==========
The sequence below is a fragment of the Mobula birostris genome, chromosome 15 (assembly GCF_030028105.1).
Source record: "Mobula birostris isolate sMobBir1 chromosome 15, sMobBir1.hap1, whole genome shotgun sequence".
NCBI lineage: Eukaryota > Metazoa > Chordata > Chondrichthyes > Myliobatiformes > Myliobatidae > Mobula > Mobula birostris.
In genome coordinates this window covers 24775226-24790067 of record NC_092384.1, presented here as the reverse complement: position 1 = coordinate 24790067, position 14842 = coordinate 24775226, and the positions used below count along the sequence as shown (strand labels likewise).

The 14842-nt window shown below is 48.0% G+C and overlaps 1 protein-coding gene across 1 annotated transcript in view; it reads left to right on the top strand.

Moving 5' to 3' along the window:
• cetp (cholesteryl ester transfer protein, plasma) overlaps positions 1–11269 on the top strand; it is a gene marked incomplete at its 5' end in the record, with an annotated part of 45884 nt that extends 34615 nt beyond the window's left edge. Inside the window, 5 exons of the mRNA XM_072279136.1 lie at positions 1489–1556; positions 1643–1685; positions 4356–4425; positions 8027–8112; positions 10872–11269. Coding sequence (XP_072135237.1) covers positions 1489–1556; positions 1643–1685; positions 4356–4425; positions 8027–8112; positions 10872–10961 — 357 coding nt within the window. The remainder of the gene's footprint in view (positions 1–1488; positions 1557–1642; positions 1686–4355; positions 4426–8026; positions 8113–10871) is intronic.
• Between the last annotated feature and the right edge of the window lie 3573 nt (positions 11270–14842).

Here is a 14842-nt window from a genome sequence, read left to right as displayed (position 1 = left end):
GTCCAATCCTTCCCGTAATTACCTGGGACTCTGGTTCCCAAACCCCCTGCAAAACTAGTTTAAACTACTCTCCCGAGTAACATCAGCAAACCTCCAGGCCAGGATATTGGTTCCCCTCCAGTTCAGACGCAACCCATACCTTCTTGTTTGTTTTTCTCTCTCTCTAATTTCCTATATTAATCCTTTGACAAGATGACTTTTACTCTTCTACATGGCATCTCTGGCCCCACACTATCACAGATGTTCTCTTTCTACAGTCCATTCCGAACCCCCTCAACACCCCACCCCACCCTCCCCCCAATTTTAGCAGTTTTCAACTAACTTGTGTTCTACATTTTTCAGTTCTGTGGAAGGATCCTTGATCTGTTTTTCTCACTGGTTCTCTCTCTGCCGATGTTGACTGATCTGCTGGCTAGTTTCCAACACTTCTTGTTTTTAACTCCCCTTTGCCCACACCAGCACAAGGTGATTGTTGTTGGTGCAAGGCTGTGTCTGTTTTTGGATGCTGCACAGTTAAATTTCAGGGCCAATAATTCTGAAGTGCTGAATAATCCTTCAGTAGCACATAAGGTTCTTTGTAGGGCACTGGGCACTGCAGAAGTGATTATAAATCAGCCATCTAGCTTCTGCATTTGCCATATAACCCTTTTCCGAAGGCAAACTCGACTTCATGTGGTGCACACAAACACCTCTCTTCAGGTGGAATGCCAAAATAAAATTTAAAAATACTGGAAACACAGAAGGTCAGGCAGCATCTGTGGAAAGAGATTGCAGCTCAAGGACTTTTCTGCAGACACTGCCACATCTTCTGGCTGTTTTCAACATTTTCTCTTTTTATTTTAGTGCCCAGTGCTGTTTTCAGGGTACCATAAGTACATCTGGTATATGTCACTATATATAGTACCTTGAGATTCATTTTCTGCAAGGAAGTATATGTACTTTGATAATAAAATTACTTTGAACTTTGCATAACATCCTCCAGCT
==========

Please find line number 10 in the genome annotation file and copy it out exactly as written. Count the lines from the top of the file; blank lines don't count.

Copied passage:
GTCCAATCCTTCCCGTAATTACCTGGGACTCTGGTTCCCAAACCCCCTGCAAAACTAGTTTAAACTACTCTCCCGAGTAACATCAGCAAACCTCCAGGCCAGGATATTGGTTCCCCTCCAGTTCAGACGCAACCCATACCTTCTTGTTTGTTTTTCTCTCTCTCTAATTTCCTATATTAATCCTTTGACAAGATGACTTTTACTCTTCTACATGGCATCTCTGGCCCCACACTATCACAGATGTTCTCTTTCTACAGTCCATTCCGAACCCCCTCAACACCCCACCCCACCCTCCCCCCAATTTTAGCAGTTTTCAACTAACTTGTGTTCTACATTTTTCAGTTCTGTGGAAGGATCCTTGATCTGTTTTTCTCACTGGTTCTCTCTCTGCCGATGTTGACTGATCTGCTGGCTAGTTTCCAACACTTCTTGTTTTTAACTCCCCTTTGCCCACACCAGCACAAGGTGATTGTTGTTGGTGCAAGGCTGTGTCTGTTTTTGGATGCTGCACAGTTAAATTTCAGGGCCAATAATTCTGAAGTGCTGAATAATCCTTCAGTAGCACATAAGGTTCTTTGTAGGGCACTGGGCACTGCAGAAGTGATTATAAATCAGCCATCTAGCTTCTGCATTTGCCATATAACCCTTTTCCGAAGGCAAACTCGACTTCATGTGGTGCACACAAACACCTCTCTTCAGGTGGAATGCCAAAATAAAATTTAAAAATACTGGAAACACAGAAGGTCAGGCAGCATCTGTGGAAAGAGATTGCAGCTCAAGGACTTTTCTGCAGACACTGCCACATCTTCTGGCTGTTTTCAACATTTTCTCTTTTTATTTTAGTGCCCAGTGCTGTTTTCAGGGTACCATAAGTACATCTGGTATATGTCACTATATATAGTACCTTGAGATTCATTTTCTGCAAGGAAGTATATGTACTTTGATAATAAAATTACTTTGAACTTTGCATAACATCCTCCAGCT